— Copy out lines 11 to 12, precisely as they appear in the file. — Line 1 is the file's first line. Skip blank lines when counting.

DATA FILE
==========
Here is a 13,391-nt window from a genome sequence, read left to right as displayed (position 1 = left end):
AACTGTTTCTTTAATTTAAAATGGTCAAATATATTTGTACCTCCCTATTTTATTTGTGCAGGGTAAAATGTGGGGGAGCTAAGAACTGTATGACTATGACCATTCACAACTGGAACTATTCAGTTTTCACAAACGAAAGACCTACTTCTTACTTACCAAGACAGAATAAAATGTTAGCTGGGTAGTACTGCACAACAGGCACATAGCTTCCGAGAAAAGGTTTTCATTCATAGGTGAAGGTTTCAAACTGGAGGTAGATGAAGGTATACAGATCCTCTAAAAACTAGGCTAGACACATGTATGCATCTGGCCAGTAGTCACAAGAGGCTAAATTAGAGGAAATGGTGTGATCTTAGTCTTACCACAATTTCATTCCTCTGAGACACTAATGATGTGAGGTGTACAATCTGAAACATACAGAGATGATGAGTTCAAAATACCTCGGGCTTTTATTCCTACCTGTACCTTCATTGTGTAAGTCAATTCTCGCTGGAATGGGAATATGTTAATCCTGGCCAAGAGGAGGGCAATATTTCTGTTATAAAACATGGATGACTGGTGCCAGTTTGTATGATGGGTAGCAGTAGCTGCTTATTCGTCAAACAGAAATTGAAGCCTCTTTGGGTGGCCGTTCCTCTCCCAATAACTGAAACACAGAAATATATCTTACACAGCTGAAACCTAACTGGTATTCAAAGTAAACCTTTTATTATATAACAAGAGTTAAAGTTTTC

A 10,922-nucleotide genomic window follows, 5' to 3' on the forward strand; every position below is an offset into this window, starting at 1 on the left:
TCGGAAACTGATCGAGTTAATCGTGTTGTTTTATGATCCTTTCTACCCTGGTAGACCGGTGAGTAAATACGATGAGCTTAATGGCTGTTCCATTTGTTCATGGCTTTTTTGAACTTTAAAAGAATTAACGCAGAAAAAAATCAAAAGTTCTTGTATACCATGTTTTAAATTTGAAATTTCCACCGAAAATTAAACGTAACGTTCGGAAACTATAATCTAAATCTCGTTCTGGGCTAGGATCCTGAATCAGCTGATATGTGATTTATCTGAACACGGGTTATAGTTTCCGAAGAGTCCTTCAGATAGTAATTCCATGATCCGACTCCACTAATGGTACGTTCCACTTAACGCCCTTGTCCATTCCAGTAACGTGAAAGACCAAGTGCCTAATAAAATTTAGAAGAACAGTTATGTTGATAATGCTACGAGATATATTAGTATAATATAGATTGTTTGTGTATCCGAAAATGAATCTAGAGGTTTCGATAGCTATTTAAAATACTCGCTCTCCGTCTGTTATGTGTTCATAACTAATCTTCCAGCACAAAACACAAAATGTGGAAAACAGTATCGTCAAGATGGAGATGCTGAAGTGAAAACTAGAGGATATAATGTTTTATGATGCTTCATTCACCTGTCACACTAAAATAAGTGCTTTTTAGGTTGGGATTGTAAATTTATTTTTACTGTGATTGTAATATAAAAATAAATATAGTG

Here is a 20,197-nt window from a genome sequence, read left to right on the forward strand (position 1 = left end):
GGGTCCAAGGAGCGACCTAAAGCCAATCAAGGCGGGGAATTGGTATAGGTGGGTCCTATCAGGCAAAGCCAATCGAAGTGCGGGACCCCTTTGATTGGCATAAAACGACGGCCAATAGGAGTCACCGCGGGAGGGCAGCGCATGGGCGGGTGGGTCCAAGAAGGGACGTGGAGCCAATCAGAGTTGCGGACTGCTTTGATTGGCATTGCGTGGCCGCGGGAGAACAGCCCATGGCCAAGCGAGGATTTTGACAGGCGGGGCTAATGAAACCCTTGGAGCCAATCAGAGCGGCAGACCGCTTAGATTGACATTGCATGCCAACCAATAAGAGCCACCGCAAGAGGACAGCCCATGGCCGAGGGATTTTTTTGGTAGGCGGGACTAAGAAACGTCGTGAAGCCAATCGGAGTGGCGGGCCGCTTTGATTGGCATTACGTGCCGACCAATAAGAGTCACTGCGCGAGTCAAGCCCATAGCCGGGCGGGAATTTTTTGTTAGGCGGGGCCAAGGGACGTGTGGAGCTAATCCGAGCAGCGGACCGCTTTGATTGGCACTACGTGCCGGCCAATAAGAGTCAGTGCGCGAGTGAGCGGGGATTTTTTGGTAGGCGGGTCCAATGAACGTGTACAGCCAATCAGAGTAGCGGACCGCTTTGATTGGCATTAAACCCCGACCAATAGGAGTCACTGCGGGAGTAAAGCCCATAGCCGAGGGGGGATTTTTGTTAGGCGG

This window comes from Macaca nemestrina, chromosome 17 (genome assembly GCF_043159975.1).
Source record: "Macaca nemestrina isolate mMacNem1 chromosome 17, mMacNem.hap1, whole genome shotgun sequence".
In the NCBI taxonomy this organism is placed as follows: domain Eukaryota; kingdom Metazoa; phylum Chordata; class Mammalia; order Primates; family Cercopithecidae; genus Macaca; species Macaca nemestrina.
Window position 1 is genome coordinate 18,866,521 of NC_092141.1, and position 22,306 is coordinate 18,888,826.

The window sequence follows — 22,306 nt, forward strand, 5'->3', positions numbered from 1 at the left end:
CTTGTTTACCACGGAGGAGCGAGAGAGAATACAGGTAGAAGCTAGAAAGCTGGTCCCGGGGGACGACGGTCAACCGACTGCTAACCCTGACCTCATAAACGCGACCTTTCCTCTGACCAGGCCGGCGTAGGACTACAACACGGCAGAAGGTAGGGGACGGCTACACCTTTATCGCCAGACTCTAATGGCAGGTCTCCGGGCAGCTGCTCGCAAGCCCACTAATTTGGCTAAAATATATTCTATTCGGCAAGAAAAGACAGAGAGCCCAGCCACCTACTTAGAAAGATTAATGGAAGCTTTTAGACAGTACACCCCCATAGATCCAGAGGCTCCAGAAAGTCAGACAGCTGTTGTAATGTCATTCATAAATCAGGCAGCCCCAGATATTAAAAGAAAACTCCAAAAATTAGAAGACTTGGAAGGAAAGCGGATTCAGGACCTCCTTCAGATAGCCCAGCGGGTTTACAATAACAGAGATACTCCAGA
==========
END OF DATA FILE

The window sequence follows — 22,306 nt, forward strand, 5'->3', positions numbered from 1 at the left end:
CTTGTTTACCACGGAGGAGCGAGAGAGAATACAGGTAGAAGCTAGAAAGCTGGTCCCGGGGGACGACGGTCAACCGACTGCTAACCCTGACCTCATAAACGCGACCTTTCCTCTGACCAGGCCGGCGTAGGACTACAACACGGCAGAAGGTAGGGGACGGCTACACCTTTATCGCCAGACTCTAATGGCAGGTCTCCGGGCAGCTGCTCGCAAGCCCACTAATTTGGCTAAAATATATTCTATTCGGCAAGAAAAGACAGAGAGCCCAGCCACCTACTTAGAAAGATTAATGGAAGCTTTTAGACAGTACACCCCCATAGATCCAGAGGCTCCAGAAAGTCAGACAGCTGTTGTAATGTCATTCATAAATCAGGCAGCCCCAGATATTAAAAGAAAACTCCAAAAATTAGAAGACTTGGAAGGAAAGCGGATTCAGGACCTCCTTCAGATAGCCCAGCGGGTTTACAATAACAGAGATACTCCAGA